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PurePlayer
June 5th, 2008, 9:16 PM
All of them would be fascinating. Could even add 'The Machinist' to the list too.


I just saw the movie a couple days ago. I am glad that you guys all recommended it. Fantastic film.

Ringo
June 6th, 2008, 9:55 AM
So I watched The Squid & The Whale earlier. Definitely not the most cheerful of films, but both moving and poignant. Very short at just over an hour long, but they still pack a whole load of stuff into that hour. Great stuff.

VanillaJello
June 6th, 2008, 12:04 PM
Be on the lookout for Anchorman 2 starting up sometime soon...

From a Steve Carell article...

http://moviesblog.mtv.com/2008/06/04/steve-carell-says-hes-abolutely-down-for-anchorman-sequel/


Just last week, Will Ferrell attended one of our MTV Movie Awards Sneak Peek Week screenings of “The Foot Fist Way,” dropped a Ron Burgundy imitation on the audience, and confirmed that he and writer/director Adam McKay are in the beginning stages of plotting out a sequel. Now, the star of “Get Smart” has confirmed that they’ve been in touch with him, and that he’s eager to step back into the Seventies.

I'd be all for it... but only if they can somehow top the first one. I still to this day find Anchorman to be the funniest of all of the "frat pack" movies...

RockOverBoston
June 6th, 2008, 2:17 PM
So I watched The Squid & The Whale earlier. Definitely not the most cheerful of films, but both moving and poignant. Very short at just over an hour long, but they still pack a whole load of stuff into that hour. Great stuff.

Very definitly a busy little flick for sure.

Underrated? I dare say so. Fewer people have seen it than should be the case.

mth
June 6th, 2008, 3:41 PM
The wife and I watched that flick, and both thought it was pretty darn good.

Beer-Belly
June 7th, 2008, 7:01 AM
http://www.slashfilm.com/2008/06/06/religulous-movie-trailer/#more-11900

I pretty much despise Bill Maher. He's a prick and his pseudo-intellectual musings make me want to set him ablaze. This movie, however, looks promising. It's directed by Larry Charles of Borat fame.

They should have gotten Christopher Hitchens for this film. He'd have done it for a bottle of booze and a carton of smokes. He's also a smart fellow who has actually traveled the world and studied the dangers of religion.

virms
June 7th, 2008, 7:16 AM
Bill Maher may not be the most perfect man in the world, but he always raises opinions from both sides of the coin even when it doesn't favor him. The trailer that you linked actually looks amazing and I can't wait.

Fro
June 7th, 2008, 10:06 PM
My friends are going to You Don't Mess With the Zohan tonight. After much deliberation, I decided to stay home because after all, it does look pretty awful. Then again, Grandma's Boy is one of my favorite comedies in recent years, so I do still have some faith in the Sandler crew. Anyone see Zohan?

VanillaJello
June 7th, 2008, 10:10 PM
Bill Maher may not be the most perfect man in the world, but he always raises opinions from both sides of the coin even when it doesn't favor him. The trailer that you linked actually looks amazing and I can't wait.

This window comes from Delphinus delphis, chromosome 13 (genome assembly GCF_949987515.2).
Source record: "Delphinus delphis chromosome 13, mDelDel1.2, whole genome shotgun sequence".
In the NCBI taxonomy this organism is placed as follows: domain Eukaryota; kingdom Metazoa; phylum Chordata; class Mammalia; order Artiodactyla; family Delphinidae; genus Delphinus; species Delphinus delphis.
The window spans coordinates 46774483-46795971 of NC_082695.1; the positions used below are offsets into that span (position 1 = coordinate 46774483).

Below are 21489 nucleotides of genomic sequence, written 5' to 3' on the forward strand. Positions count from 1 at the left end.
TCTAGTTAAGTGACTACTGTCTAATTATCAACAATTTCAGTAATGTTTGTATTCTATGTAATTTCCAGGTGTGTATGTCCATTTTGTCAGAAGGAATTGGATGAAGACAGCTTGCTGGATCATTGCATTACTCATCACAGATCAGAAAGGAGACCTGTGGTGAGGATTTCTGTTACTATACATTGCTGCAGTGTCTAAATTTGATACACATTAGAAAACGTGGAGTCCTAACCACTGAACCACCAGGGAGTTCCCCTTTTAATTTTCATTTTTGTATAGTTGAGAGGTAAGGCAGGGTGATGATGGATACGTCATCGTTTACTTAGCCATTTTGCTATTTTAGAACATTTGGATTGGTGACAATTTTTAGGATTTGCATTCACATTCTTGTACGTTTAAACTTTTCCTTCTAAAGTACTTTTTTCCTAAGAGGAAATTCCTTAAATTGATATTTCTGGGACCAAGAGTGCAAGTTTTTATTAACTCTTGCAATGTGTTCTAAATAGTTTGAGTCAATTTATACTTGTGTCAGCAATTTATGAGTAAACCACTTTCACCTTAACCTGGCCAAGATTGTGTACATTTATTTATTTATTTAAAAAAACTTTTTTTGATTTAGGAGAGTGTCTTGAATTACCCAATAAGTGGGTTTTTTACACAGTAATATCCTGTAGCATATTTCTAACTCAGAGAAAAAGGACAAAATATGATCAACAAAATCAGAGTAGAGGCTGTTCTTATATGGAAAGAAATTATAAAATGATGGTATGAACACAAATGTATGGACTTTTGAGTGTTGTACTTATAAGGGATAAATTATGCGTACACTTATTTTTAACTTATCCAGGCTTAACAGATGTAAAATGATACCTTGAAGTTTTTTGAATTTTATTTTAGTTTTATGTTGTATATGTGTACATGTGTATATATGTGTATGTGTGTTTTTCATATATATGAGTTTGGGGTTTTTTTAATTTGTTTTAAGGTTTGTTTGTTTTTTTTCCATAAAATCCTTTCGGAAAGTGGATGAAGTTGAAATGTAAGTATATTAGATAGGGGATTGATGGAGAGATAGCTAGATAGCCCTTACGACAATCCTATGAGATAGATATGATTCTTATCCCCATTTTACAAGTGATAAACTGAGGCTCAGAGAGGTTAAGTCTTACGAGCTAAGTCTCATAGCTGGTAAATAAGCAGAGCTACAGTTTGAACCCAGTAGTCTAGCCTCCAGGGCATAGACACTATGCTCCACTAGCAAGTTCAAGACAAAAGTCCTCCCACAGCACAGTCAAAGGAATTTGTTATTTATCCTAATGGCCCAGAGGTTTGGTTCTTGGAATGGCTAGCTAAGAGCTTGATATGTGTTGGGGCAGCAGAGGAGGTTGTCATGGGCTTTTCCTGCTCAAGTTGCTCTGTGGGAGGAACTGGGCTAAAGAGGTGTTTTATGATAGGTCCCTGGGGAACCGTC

Not to call you out... but when is the last time... if ever.... that Maher has said anything remotely positive about a Republican/conservative viewpoint?

KorruptJustice
June 8th, 2008, 10:22 AM
Had a giftcard that I had to use, so I went out and bought a few DVDs a couple days ago. I got:

Casablanca
3:10 to Yuma
No Country for Old Men
Good Will Hunting
Chinatown

I'd actually never seen Chinatown before, and I was absolutely blown away by it, especially by Jack's acting. Before this, I'd always considered his best acting job to be in One Flew Over the Cuckoo's Nest, but I think his acting in Chinatown was even better than that.

I also rented a few movies this weekend, and was pissed that every copy of There Will be Blood was gone. So I ended up renting:

AVP: Requiem - much better than the first one, but it still sucked.

National Treasure 2 - Not very good, but I'm a sucker for treasure hunt movies, so I kind of enjoyed it. I do wish Sean Bean's character had somehow managed to come back, though, as I enjoyed his role in the first one more than I did Ed Harris's in this one.

Full Metal Jacket - The first half of this film is amazing, but the rest of it feels pretty average to me. Am I the only one that feels this way about it? :dunno:

Jimmy Zero
June 8th, 2008, 10:29 AM
Full Metal Jacket - The first half of this film is amazing, but the rest of it feels pretty average to me. Am I the only one that feels this way about it? :dunno:

Nope.

thetony
June 8th, 2008, 10:54 AM
Full Metal Jacket - The first half of this film is amazing, but the rest of it feels pretty average to me. Am I the only one that feels this way about it? :dunno:

Some Kubrick films do that. Look at Clockwork Orange. The movie is great the whole way through, but hits a stop in action about mid way through when the character gets instintutionalized There are some parts of violence and gore afterwards of course, but nothing compared to the first half of it.

I only remember up to a certain part in Full Metal Jacket, the part where they go to South America and find some hookers. After that it's a bit hazy. Must watch it again..

N.E.R.F.